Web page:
Kamini Roy

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Kamini Roy
Kamini Roy.jpg

12 October 1864
Basanda, Bengal Presidency, British India

(Now Barisal District, Bangladesh)

27 September 1933
Hazaribagh, Bihar and Orissa Province, British India

(Now Jharkhand, India)
Alma mater Bethune College
University of Calcutta
Occupation Poet, scholar
Spouse(s) Kedarnath Roy

Kamini Roy (Bengali: কামিনী রায়) (12 October 1864 – 27 September 1933) was a leading Bengali poet, social worker and feminist in British India . She was the first woman honours graduate in British India.[1]

Early life[edit]

Born on 12 October 1864 in the village of Basanda, then in Bakergunj district of Bengal Presidency and now in Barisal District of Bangladesh, she joined Bethune School in 1883. One of the first girls to attend school in British India, she earned a bachelor of arts degree with Sanskrit honours from Bethune College of the University of Calcutta in 1886 and started teaching there in the same year. Kadambini Ganguly, one of the first two women honors graduates ever in the country, was three years senior to her in the same institution.[1]

Kamini hailed from an elite Bengali Baidya family. Her father, Chandi Charan Sen, a judge and a writer, was a leading member of the Brahmo Samaj. She learnt from his collection of books and used his library extensively. She was a mathematical prodigy but later her interest switched to Sanskrit.[2] Nisith Chandra Sen, her brother, was a renowned barrister in the Calcutta High Court, and later the Mayor of Calcutta while sister Jamini was the house physician of the then Nepal Royal family. In 1894 she married Kedarnath Roy.[1]

Writing and Feminism[edit]

Bethune School and College will take just pride in Kamini Roy (1864-1933), the first woman lyricist who began composing from 1880 and published her Alo Chhaya in 1889 which created a stir in the literary world as much by its rare sensibilities as by the profundity of woman’s self-realisation. Kamini Roy worked with her pen for nearly fifty years and witnessed the emergence of a new generation of womanhood enriching the social, artistic and literary life of Bengal through their original creations.[3]

Nag, Kalidas

Her writing is simple and elegant. She published her first collection of verses Alo Chhaya in 1889, and two more books after that but then took a break from writing for several years following her marriage and motherhood. She was a feminist at an age when merely getting educated was a taboo for a woman. She picked up the cue for feminism from a fellow student of Bethune School, Abala Bose. In an address delivered at a girls' school in Calcutta she declared that the aim of women's education was to contribute to their all-round development and fulfillment of their potential.[4]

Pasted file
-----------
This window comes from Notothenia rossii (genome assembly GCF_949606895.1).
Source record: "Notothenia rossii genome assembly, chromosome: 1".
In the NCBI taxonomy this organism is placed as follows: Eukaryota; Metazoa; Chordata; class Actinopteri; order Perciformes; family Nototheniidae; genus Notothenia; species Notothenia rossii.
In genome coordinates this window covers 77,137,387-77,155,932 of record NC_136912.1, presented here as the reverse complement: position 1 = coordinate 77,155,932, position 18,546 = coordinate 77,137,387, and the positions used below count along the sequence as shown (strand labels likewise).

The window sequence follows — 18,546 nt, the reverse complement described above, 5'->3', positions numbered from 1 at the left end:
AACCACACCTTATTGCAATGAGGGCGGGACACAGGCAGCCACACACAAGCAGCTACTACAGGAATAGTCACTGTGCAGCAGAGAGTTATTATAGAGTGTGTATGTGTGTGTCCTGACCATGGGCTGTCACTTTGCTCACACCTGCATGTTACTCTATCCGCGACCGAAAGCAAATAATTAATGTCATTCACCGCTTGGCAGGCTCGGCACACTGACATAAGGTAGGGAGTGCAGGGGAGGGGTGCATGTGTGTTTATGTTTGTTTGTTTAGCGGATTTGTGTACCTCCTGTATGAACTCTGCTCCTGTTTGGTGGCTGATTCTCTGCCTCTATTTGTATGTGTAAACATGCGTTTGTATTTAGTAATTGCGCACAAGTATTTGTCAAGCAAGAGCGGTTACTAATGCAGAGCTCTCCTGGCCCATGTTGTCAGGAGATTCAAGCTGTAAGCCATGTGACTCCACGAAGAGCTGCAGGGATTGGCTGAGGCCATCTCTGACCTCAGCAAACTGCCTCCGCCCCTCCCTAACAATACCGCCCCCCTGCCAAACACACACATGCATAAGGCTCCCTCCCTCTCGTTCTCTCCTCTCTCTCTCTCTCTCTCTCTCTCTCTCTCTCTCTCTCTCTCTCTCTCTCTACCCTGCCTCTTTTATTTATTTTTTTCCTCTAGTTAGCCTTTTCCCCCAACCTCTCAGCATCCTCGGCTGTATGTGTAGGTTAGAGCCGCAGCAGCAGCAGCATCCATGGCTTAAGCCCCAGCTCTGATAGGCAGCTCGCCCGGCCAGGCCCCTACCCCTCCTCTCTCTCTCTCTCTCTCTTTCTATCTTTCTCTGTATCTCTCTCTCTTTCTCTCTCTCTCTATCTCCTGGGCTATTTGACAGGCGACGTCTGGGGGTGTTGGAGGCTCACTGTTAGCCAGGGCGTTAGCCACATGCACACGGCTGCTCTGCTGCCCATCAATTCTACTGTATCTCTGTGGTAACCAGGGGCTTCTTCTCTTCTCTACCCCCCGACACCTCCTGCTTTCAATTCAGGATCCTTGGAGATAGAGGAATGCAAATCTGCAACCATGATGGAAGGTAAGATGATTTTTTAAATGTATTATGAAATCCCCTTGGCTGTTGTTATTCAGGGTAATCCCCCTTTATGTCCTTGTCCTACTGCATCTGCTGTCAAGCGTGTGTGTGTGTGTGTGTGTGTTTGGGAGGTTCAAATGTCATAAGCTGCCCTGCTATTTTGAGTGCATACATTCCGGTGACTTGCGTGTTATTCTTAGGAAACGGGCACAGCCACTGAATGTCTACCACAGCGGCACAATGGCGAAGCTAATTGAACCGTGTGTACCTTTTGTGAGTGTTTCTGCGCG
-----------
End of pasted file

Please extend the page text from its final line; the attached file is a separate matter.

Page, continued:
In a Bengali essay titled The Fruit of the Tree of Knowledge she wrote,

"The male desire to rule is the primary, if not the only, stumbling block to women’s enlightenment... They are extremely suspicious of women’s emancipation. Why? The same old fear -‘Lest they become like us’."[5]

In 1921, she was one of the leaders, along with Kumudini Mitra (Basu) and Mrinalini Sen of the Bangiya Nari Samaj to fight for woman’s suffrage. Limited suffrage was granted to women in 1925, and in 1926 Bengali women exercised their right for the first time.[4] She was a member of the Female Labour Investigation Commission (1922–23).[1]

Honors and Laurels[edit]

Roy went out of her way to encourage other writers and poets. In 1923, she visited Barisal and encouraged Sufia Kamal, then a young girl, to continue writing. She was president of the Bengali Literary Conference in 1930 and vice-president of the Bangiya Sahitya Parishad in 1932-33.[1]

She was influenced by the poet Rabindranath Tagore and Sanskrit literature. Calcutta University honoured her with the Jagattarini Gold Medal.[1]

In her later life, she lived at Hazaribagh for some years. In that small town, she often had discussions on literary and other topics with such scholars as Mahesh Chandra Ghosh and Dhirendranath Choudhury. She died on 27 September 1933.


Amongst her notable literary contributions were –Mahasweta, Pundorik, Pouraniki, Dwip O Dhup, Jibon Pathey, Nirmalya, Malya O Nirmalya, and Ashok Sangeet. She wrote Gunjan for children and a book of essays Balika Sikkhar Adarsha.[1]


  1. ^ a b c d e f g Sengupta, Subodh Chandra and Bose, Anjali (editors), 1976/1998, Sansad Bangali Charitabhidhan (Biographical dictionary) Vol I, (in Bengali), p83, ISBN 81-85626-65-0
  2. ^ "StreeShakti - The Parallel Force". www.streeshakti.com. Retrieved 2016-10-08. 
  3. ^ Nag, Kalidas, Introduction to the Bethune School and College Centenary Volume, 1949.
  4. ^ a b Ray, Bharati, Women in Calcutta: the Years of Change, in Calcutta The Living City Vol II, edited by Sukanta Chaudhuri, Oxford University Press, first published 1990, paperback edition 2005, page 36-37. ISBN 0-19-563697-X.
  5. ^ This has been included in an English book Talking of Power - Early Writings of Bengali Women from the Mid-Nineteenth Century to the Beginning of the Twentieth Century edited by Malini Bhattacharya and Abhijit Sen.

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